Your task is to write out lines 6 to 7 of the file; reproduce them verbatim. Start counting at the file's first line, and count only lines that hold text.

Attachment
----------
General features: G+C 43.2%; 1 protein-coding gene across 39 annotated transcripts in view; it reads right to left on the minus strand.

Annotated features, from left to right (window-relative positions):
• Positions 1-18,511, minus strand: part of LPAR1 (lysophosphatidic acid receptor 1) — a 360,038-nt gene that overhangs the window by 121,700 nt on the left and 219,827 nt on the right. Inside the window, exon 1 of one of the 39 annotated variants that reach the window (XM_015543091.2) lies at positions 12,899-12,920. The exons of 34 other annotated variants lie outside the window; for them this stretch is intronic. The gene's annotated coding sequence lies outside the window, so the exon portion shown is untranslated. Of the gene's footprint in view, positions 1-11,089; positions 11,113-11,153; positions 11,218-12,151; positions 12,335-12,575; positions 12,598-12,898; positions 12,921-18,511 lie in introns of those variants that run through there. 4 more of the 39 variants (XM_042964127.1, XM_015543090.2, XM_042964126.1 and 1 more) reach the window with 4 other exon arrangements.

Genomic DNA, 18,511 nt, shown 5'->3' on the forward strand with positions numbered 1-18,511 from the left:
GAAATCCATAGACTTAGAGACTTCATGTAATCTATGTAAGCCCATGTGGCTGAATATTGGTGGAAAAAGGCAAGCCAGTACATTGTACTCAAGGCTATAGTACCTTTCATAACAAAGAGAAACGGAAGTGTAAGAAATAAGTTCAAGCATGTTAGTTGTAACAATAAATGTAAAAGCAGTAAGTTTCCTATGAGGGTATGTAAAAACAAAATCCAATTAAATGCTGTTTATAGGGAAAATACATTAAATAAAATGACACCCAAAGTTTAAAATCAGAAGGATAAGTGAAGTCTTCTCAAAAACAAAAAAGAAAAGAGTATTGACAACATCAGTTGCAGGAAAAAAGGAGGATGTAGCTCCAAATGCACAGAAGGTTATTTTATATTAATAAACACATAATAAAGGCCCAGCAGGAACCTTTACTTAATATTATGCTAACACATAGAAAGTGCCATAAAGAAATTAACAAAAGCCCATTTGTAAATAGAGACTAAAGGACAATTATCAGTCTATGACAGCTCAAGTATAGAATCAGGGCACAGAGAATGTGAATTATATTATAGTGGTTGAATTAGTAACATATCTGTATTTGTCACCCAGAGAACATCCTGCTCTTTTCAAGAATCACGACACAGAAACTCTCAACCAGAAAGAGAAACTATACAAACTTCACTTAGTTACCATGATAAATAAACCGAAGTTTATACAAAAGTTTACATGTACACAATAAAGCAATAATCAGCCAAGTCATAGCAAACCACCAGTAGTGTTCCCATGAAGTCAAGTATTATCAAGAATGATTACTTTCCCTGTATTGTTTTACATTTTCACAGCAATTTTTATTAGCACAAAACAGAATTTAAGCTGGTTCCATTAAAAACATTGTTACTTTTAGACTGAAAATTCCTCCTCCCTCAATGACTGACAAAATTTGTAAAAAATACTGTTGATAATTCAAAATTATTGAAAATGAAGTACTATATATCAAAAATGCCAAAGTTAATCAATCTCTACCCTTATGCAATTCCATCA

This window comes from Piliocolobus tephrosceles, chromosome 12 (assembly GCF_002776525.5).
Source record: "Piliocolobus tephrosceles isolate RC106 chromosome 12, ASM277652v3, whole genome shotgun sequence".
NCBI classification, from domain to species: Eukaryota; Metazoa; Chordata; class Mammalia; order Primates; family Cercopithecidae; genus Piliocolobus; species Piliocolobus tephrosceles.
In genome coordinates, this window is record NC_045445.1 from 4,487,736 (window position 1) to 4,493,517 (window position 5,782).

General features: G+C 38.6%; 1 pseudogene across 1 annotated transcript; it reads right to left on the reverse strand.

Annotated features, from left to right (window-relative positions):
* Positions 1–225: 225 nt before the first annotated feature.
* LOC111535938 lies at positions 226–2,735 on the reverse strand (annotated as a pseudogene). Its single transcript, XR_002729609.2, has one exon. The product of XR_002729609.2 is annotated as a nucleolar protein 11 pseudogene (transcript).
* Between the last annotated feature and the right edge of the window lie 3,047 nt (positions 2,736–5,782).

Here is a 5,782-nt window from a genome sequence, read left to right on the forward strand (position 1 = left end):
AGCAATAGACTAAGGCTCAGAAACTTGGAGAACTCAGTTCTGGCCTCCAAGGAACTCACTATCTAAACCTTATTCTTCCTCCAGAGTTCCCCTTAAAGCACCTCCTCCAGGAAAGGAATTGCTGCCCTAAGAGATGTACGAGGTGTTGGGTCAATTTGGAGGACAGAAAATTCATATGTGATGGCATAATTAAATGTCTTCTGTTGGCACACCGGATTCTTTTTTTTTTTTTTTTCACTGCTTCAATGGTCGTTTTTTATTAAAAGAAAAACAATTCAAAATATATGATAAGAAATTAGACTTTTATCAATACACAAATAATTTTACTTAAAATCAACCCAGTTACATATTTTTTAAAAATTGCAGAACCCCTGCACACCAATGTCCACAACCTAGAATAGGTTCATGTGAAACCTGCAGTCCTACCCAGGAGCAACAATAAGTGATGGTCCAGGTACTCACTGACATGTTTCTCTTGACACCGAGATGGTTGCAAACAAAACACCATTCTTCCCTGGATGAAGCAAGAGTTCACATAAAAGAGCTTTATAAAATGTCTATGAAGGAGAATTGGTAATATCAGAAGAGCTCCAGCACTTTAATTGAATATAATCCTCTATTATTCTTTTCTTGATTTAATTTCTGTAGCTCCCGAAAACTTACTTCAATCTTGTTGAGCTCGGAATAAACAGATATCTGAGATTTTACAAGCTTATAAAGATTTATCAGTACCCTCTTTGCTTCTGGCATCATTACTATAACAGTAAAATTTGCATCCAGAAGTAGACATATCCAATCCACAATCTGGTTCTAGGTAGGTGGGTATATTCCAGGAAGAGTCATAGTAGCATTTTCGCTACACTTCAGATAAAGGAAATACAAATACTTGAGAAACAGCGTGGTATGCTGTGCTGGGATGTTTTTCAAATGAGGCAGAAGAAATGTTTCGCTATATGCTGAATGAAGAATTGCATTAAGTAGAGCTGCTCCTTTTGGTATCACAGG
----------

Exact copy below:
This window comes from Piliocolobus tephrosceles, chromosome 12 (assembly GCF_002776525.5).
Source record: "Piliocolobus tephrosceles isolate RC106 chromosome 12, ASM277652v3, whole genome shotgun sequence".